Contaminated blood debate – victims and their families deserve justice

I was pleased to co-table a motion to be debated in the Assembly, calling on the UK Government to hold a full public inquiry into the contaminated blood tragedy of the 1970s and 1980s. On the screens in the Assembly chamber were the names of some of the 70 in Wales that have died as a result. Here is my speech during that debate yesterday:

What we’re demanding this afternoon is very simple indeed. As we’ve heard, 283 people in Wales were infected with hepatitis C or HIV because of contaminated blood in the 1970s and 1980s. Seventy of those have now passed away. Their names are once again on the screens around this Chamber, and behind every name, there is an individual who had to live a life suffering both illness and stigma, through no fault of their own. And behind every name, there is also a family who have had to grieve, through no fault of their own.

In the cross-party group on contaminated blood, we’ve heard some powerful descriptions of the experiences of victims and their families, not only the physical impacts of the infection, but also the psychological impacts on them, their families and friends, about the prejudice of people when they told them that they had HIV or hepatitis C, and the guilt felt by many of them who had infected husbands, wives or even babies, unbeknown to them. Because of that, factors such as these, many have decided to suffer in silence. But, to intensify that suffering, Government after Government has also chosen to remain silent and refused to get to the heart of exactly what went wrong and why. Victims and their families deserve to know and they deserve justice.

One of the outcomes of this absence of answers, the absence of a perception of what went wrong, is the striking problem, as we’ve heard from many Members, in terms of the compensation packages provided. These demands for an inquiry today don’t replace calls for improved compensation packages for victims. I’m sure the Cabinet Secretary hears my comments on that. Certainly a full public inquiry shouldn’t be any reason for the Government to delay, any further, coming to a just settlement for those people who have suffered.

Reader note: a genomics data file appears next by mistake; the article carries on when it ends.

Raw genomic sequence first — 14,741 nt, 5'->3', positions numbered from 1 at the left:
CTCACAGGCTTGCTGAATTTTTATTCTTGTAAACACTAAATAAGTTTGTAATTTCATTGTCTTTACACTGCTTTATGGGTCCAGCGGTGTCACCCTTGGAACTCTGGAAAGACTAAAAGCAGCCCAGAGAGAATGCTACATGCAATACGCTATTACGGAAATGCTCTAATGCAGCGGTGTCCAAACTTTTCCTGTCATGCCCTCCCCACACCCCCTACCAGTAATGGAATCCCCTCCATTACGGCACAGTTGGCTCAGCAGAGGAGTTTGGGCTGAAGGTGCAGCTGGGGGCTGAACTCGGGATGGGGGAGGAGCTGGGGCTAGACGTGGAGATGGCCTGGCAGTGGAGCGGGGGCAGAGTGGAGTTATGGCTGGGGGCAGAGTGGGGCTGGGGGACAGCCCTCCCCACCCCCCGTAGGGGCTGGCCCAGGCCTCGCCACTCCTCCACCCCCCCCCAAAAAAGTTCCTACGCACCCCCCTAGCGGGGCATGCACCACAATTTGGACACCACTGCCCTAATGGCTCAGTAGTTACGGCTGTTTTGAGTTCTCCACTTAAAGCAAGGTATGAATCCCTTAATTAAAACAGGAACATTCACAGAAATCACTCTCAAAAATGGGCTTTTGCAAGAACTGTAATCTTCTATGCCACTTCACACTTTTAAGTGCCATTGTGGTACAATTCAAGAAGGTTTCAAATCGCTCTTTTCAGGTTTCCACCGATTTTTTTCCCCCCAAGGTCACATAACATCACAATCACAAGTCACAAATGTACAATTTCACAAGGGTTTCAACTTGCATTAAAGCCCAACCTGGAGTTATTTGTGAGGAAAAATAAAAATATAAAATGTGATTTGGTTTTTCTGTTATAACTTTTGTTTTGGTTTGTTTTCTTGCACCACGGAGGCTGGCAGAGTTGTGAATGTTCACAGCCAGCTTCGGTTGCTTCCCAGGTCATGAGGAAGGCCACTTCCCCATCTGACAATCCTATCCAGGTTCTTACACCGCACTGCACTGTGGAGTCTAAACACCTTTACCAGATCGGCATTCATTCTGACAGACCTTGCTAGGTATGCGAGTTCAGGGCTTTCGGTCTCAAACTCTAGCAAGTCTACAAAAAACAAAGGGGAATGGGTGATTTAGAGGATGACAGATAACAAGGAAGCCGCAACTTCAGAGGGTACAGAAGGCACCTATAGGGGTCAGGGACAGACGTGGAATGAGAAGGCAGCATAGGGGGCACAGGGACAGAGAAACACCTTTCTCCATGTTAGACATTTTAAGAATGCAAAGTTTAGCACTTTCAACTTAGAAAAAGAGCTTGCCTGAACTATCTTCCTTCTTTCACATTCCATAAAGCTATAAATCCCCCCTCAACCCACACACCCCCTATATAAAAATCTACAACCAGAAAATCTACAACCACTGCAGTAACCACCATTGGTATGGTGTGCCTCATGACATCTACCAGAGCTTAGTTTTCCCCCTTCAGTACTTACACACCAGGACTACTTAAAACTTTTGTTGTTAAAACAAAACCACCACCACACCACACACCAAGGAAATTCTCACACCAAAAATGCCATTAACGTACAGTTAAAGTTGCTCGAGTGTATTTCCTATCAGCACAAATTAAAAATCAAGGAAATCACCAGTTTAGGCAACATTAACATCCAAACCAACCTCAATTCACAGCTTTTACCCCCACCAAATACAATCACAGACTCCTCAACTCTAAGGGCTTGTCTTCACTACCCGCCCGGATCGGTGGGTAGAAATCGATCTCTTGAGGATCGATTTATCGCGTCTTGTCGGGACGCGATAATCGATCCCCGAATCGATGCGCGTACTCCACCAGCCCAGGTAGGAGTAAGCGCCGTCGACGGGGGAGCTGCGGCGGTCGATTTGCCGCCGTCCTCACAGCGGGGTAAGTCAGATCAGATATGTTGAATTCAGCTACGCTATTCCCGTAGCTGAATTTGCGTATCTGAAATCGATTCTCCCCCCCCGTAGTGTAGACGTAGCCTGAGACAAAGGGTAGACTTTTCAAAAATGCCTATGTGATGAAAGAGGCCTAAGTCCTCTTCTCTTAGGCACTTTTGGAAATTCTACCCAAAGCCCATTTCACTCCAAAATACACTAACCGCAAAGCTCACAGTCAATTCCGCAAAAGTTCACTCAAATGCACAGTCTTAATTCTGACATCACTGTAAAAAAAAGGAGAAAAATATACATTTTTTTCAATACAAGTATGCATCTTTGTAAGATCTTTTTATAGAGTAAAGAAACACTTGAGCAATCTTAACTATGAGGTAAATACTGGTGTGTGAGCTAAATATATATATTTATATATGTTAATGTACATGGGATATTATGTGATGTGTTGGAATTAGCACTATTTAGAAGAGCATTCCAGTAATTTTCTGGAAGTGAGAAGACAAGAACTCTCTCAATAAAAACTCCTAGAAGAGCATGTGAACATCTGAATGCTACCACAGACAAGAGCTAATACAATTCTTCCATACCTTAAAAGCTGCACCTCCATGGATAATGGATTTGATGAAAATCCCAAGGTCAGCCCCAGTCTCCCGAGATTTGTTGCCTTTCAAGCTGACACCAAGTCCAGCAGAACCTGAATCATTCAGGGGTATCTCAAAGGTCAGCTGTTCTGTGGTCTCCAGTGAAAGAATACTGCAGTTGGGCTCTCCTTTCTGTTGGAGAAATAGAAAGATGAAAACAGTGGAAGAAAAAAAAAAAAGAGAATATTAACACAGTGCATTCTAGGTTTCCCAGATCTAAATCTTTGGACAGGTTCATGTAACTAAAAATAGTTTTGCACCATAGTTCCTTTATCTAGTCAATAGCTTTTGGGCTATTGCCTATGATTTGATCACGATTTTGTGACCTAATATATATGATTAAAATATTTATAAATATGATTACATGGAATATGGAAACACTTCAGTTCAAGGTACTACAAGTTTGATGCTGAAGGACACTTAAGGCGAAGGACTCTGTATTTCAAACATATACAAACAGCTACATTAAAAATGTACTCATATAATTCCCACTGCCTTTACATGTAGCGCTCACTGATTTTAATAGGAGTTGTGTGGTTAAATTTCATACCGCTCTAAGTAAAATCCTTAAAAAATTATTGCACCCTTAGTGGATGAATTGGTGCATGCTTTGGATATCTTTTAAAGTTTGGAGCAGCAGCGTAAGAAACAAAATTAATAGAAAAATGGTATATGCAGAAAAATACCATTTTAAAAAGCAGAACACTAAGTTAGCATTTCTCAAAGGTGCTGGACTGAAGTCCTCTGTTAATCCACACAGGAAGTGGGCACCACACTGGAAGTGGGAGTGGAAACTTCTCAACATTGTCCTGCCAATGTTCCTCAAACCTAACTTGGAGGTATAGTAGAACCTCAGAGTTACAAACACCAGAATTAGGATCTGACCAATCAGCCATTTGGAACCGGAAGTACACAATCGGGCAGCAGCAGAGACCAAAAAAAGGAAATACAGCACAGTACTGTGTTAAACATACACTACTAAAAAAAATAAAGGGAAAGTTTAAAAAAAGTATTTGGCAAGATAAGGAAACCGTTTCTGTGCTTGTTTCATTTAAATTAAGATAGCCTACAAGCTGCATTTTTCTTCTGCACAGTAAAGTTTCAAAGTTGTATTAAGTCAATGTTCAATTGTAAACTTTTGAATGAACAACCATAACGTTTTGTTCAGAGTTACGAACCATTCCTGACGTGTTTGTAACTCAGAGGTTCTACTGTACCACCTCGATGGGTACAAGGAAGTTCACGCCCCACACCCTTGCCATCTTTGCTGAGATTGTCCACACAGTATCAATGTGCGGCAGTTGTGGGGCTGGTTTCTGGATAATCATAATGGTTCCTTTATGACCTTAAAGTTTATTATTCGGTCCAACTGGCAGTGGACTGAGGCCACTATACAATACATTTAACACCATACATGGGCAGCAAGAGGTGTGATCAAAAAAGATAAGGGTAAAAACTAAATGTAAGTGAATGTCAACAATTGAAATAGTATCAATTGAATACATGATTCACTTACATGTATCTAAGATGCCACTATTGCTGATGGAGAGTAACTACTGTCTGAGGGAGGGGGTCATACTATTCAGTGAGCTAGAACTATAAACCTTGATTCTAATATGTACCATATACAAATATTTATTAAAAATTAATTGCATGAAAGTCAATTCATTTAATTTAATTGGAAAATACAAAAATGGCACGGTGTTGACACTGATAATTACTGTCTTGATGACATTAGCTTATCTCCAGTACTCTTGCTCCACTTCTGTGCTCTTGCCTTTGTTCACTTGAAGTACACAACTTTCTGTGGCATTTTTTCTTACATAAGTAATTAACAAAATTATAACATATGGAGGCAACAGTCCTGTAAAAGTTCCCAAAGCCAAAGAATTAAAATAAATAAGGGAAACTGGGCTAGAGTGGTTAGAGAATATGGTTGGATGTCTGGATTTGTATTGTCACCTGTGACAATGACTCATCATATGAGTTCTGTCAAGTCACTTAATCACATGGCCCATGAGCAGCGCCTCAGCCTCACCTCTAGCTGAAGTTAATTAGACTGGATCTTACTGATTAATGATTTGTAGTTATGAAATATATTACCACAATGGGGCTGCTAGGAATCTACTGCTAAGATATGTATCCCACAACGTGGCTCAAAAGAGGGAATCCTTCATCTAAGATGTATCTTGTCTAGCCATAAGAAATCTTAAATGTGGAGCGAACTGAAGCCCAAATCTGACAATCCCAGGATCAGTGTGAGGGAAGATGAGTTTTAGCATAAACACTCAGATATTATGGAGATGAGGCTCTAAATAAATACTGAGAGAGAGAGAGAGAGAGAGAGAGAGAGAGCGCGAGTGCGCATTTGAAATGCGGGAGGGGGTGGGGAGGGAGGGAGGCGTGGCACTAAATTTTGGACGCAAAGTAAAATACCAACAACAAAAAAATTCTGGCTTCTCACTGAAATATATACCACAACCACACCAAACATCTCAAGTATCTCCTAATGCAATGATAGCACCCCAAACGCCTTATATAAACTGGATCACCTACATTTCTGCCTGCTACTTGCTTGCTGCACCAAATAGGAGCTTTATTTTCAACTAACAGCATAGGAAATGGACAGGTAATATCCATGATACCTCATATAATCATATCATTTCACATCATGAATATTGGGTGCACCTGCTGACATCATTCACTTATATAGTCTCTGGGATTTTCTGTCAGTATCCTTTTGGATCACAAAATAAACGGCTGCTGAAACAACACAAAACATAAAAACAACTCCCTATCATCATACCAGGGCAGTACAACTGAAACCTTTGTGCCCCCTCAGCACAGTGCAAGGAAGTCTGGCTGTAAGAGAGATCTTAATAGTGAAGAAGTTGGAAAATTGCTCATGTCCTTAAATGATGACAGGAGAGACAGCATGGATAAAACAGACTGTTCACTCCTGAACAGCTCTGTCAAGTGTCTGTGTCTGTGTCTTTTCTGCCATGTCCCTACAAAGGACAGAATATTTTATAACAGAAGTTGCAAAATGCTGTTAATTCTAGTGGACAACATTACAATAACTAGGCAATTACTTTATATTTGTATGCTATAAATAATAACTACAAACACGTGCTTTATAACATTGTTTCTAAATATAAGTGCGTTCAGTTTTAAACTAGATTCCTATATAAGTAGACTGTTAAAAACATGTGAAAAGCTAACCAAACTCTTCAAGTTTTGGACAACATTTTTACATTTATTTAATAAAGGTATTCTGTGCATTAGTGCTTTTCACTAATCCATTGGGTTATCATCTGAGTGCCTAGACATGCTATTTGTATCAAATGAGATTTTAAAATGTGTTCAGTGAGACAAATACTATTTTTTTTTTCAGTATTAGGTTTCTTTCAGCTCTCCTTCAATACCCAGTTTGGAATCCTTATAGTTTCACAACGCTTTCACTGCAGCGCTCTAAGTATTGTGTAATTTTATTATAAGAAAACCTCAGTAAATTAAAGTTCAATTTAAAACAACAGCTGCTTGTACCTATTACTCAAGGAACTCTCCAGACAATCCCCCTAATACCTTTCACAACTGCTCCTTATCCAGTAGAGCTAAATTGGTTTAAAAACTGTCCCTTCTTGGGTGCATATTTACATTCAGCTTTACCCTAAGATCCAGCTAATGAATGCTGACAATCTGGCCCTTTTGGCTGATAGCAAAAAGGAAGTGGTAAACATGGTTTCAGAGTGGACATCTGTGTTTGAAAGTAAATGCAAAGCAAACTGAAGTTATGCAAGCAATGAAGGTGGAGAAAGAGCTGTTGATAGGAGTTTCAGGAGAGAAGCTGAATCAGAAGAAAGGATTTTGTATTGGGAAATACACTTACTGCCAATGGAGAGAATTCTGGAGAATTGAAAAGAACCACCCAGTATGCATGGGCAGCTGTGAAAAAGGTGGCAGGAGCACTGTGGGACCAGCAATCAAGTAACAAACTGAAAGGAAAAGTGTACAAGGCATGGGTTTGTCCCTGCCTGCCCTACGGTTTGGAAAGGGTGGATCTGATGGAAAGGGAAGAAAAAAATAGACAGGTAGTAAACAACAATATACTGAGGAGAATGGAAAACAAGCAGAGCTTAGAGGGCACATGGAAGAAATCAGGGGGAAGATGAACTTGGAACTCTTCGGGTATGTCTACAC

Following the Penrose inquiry in Scotland in 2005, the SNP Government did introduce a new improved, fairer system of financial support, because they believed that the Scottish Government had a moral responsibility to do that. Let us here, too, support demands for an inquiry, but a fuller public inquiry, as part of the steps towards giving full support to victims in Wales and their families, too.

Let me quote a constituent of mine, whose wife, Jennifer, is suffering from hepatitis C. She was infected in the 1970s. This is what he said:

‘In the 14 years since she has become ill, she’s been unable to do most of the things she did before. In the early days, she was so debilitated that she could not cook; could walk only a short distance; could not drive; found it difficult to understand basic things; she needed help washing and dressing. She has improved slowly, but 12 years later, she still suffers from chronic fatigue, usually spending most afternoons asleep. She cannot cope with day-to-day housework and cooking, but she tries to do some, often making mistakes.’
Crucially, he says, ‘In her words, she never has a good day; just bad or very bad’.

I’ve met Jennifer and her husband on a number of occasions. I’ve been struck by their dignity; dignity in the face of what they have had to endure in terms of their health and in the face of an unjust compensation structure, and of too many unanswered questions. Seventy of the 283 contaminated in Wales are no longer with us. You’ve seen their names in the Chamber today. We owe it to them and we owe it to all those still living with the consequences of the contaminated blood scandal to seek answers, once and for all. For justice, support today’s motion.